Apparently, the Cray T90 in the 32-processor configuration had 360GBps of shared memory bandwidth - this is still many times above a shared memory configuration that you can get on the desktop today. Of course, supercomputers have largely moved on from shared memory systems to clusters, and have larger aggregate bandwidth - but shared memory still has its uses. Just a point for all the comparisons to smartphones and what not.
EDIT: just to expand on this a bit, this means that there are workloads that these old-school supercomputers will run much faster than a modern high-end desktop. This particularly applies to workloads which have a lot of shared memory access at random locations - a very difficult case for the modern systems, which depend on high cache hit rates. Also, the GFLOPS ratings of these supercomputer processors are in many ways more real than the ratings of commodity processors, which depend on the pipelines being filled in very specific ways. So no, you can't replace this system (at least the 32-processor version) with a smartphone or even a desktop. Which is not to say it would be cost-effective at 39 million of 1996 dollars.
Most simulations can actually be parallelized in such a way that most memory accesses are local - you can divide the object or system in such a way that various parts don't communicate with each other too much, and map that to a cluster computer. But there are some exceptions in which parts of a simulated system can affect each other remotely. For example, in a lot of nuclear simulations, particles produced in one part of the system can very quickly travel to other parts; you have a problem when you have particles in your system which operate on different time scales, e.g. neutrons, heavy nuclei, and photons. This is a big reason why the DOE and nuclear laboratories liked these supercomputer systems.
Another case which I saw personally was a simulation of a part of the visual cortex of the brain; you had neurons which were connected to their neighbors, but you also had a bunch of connections to far-away neurons, and the bandwidth between processors which simulated different parts of the cortex became a limitation (and the huge supercomputers which had the bandwidth were (a) expensive, and (b) had relatively slow processors for the number crunching in each region).
Except in this case, I found that the physical delay which existed on a long connection between neurons allowed us to buffer the messages and send a notification about the whole train of impulses, effectively compressing the data. Together with some other simple changes, the simulation ran 10 to 100 times faster, and could use clusters instead of supercomputers.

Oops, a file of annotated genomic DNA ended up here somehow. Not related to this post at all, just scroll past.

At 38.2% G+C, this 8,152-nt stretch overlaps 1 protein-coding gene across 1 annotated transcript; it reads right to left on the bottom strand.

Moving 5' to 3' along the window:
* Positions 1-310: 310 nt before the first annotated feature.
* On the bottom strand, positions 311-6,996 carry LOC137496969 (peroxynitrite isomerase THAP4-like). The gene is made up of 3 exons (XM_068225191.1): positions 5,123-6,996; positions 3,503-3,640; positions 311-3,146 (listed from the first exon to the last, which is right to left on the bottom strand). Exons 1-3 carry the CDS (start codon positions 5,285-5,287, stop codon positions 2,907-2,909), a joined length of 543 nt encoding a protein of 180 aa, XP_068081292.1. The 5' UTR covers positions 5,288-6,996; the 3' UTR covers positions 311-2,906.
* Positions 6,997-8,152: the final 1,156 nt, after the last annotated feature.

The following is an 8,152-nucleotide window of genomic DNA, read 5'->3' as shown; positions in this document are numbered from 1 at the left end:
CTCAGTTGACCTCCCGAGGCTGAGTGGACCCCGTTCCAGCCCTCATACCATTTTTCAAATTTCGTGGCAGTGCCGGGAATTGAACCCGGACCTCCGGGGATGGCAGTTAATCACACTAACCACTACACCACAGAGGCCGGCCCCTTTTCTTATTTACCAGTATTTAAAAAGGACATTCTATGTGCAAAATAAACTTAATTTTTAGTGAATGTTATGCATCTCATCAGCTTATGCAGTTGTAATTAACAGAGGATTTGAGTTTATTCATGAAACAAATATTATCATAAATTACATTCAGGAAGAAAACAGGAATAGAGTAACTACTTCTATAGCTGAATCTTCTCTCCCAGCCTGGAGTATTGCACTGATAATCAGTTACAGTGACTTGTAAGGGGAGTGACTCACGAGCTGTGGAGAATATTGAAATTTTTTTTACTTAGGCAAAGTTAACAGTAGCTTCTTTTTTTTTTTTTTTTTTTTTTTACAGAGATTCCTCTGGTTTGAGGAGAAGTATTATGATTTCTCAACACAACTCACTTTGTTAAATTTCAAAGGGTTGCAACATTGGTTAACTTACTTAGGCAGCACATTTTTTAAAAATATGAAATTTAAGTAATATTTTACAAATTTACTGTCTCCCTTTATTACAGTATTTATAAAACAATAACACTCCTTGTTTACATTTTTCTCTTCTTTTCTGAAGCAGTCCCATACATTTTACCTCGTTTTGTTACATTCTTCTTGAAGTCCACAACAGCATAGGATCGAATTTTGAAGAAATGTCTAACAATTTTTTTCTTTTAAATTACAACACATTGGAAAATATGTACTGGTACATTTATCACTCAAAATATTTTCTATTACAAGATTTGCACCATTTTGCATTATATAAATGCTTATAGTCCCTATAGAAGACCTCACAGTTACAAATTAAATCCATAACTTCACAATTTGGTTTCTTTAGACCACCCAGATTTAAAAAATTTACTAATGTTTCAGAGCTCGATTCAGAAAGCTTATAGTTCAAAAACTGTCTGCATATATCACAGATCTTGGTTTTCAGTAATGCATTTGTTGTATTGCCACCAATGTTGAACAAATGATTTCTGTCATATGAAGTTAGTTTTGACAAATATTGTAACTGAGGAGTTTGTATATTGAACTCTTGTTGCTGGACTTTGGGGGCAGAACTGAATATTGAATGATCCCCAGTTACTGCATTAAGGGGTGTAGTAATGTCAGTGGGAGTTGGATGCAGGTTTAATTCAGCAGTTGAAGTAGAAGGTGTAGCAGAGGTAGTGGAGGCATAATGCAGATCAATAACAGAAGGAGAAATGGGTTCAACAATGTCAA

In general, there are not that many cases in which you really can't get rid of the requirement of fast non-local memory access; if there were, these supercomputers wouldn't have died out. But they were useful in some cases, and were also good for freeing people from thinking about how to localize their memory accesses - this speeded up development.
>"I'm ecstatic," Blank said. "In 50 years, people are just going to go, 'That was the pinnacle of military computing. These machines are going to be as important as the first PC or the first minicomputer.'" ... Regardless of where the machine ends up, Blank said he plans to keep it in working condition. He said he was arranging with Cray and the supercomputing center to ship the machine in a climate-controlled environment.
>It sat in my barn next to the tractors and manure for five years. I had the only farm capable of nuclear weapons design.
Cray called two years ago and bought it back for parts for an unnamed customer still running one.
That's kind of sad. But he did help ensure another Cray remained in working condition, so I guess that's a positive aspect of the story!
It seems as though bringing memristor technology to market is a sure thing at this point. And that will again revolutionize computing technology in several steps. First, what happens when durable storage has the speed of RAM? Well, everything gets faster, of course. But then sleep functionality gets a whole crap-ton better (because waking from sleep can be effectively instantaneous). Which means longer battery life for mobile devices, yadda yadda.